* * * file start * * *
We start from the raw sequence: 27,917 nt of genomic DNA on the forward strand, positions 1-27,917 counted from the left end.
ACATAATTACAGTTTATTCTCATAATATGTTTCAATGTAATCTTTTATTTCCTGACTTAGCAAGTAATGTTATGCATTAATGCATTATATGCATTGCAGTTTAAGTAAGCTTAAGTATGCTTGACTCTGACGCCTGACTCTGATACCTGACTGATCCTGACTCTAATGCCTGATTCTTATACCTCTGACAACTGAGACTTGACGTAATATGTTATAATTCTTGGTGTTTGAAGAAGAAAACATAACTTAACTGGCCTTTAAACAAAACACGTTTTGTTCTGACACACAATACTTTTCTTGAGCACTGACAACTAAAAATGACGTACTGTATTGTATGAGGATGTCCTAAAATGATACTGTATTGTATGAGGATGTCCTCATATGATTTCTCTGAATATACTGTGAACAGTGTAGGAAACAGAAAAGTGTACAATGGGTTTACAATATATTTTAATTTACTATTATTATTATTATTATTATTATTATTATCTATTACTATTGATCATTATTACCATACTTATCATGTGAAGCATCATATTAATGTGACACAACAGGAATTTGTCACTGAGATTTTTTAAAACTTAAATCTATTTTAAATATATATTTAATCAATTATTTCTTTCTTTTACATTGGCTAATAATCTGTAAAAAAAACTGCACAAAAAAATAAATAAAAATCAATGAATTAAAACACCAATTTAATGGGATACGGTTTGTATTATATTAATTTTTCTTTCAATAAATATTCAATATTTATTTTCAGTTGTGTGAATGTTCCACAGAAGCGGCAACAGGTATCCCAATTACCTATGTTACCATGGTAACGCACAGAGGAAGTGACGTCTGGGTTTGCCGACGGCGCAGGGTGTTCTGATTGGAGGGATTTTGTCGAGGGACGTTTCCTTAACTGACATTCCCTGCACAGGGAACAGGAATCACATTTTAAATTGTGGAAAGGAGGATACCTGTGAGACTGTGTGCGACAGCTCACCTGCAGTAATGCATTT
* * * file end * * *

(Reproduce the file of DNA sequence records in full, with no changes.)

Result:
We start from the raw sequence: 27,917 nt of genomic DNA on the forward strand, positions 1-27,917 counted from the left end.
ACATAATTACAGTTTATTCTCATAATATGTTTCAATGTAATCTTTTATTTCCTGACTTAGCAAGTAATGTTATGCATTAATGCATTATATGCATTGCAGTTTAAGTAAGCTTAAGTATGCTTGACTCTGACGCCTGACTCTGATACCTGACTGATCCTGACTCTAATGCCTGATTCTTATACCTCTGACAACTGAGACTTGACGTAATATGTTATAATTCTTGGTGTTTGAAGAAGAAAACATAACTTAACTGGCCTTTAAACAAAACACGTTTTGTTCTGACACACAATACTTTTCTTGAGCACTGACAACTAAAAATGACGTACTGTATTGTATGAGGATGTCCTAAAATGATACTGTATTGTATGAGGATGTCCTCATATGATTTCTCTGAATATACTGTGAACAGTGTAGGAAACAGAAAAGTGTACAATGGGTTTACAATATATTTTAATTTACTATTATTATTATTATTATTATTATTATTATCTATTACTATTGATCATTATTACCATACTTATCATGTGAAGCATCATATTAATGTGACACAACAGGAATTTGTCACTGAGATTTTTTAAAACTTAAATCTATTTTAAATATATATTTAATCAATTATTTCTTTCTTTTACATTGGCTAATAATCTGTAAAAAAAACTGCACAAAAAAATAAATAAAAATCAATGAATTAAAACACCAATTTAATGGGATACGGTTTGTATTATATTAATTTTTCTTTCAATAAATATTCAATATTTATTTTCAGTTGTGTGAATGTTCCACAGAAGCGGCAACAGGTATCCCAATTACCTATGTTACCATGGTAACGCACAGAGGAAGTGACGTCTGGGTTTGCCGACGGCGCAGGGTGTTCTGATTGGAGGGATTTTGTCGAGGGACGTTTCCTTAACTGACATTCCCTGCACAGGGAACAGGAATCACATTTTAAATTGTGGAAAGGAGGATACCTGTGAGACTGTGTGCGACAGCTCACCTGCAGTAATGCATTT